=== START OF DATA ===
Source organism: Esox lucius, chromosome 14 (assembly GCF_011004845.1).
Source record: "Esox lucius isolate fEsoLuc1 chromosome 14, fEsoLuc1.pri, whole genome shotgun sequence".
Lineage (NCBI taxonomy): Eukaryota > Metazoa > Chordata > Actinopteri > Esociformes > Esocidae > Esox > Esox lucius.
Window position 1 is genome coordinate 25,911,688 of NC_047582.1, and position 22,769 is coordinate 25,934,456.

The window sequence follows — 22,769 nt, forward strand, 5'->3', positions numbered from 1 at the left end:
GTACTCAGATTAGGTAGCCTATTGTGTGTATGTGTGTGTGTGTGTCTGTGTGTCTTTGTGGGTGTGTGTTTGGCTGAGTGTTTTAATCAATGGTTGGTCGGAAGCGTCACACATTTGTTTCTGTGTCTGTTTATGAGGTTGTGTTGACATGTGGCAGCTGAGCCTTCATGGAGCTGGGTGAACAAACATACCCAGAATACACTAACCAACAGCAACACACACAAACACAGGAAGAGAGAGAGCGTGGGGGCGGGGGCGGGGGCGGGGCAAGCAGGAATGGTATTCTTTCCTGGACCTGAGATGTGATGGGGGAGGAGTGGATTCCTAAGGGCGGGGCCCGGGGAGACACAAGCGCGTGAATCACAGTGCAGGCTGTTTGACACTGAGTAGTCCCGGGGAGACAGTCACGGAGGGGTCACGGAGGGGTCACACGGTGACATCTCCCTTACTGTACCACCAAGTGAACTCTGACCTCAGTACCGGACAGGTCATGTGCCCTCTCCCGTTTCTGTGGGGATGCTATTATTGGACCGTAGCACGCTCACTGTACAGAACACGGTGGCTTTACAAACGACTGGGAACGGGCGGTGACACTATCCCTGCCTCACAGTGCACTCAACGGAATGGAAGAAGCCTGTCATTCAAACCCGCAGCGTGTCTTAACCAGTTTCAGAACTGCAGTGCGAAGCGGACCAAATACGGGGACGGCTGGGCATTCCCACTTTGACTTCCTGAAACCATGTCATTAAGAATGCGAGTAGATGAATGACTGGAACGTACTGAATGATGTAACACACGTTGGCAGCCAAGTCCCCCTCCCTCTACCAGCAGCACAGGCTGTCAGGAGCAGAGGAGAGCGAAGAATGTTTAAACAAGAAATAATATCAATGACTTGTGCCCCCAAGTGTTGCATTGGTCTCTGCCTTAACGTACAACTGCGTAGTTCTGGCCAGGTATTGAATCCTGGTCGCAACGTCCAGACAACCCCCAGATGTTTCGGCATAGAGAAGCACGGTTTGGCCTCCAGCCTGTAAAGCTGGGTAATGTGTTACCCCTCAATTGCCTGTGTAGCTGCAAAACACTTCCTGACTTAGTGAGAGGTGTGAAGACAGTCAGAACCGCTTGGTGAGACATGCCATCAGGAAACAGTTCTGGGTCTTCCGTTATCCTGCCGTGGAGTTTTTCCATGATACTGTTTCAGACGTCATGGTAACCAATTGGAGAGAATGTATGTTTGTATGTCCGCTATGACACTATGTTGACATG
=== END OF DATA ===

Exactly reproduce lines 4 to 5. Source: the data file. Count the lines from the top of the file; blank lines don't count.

Window position 1 is genome coordinate 25,911,688 of NC_047582.1, and position 22,769 is coordinate 25,934,456.

The window sequence follows — 22,769 nt, forward strand, 5'->3', positions numbered from 1 at the left end: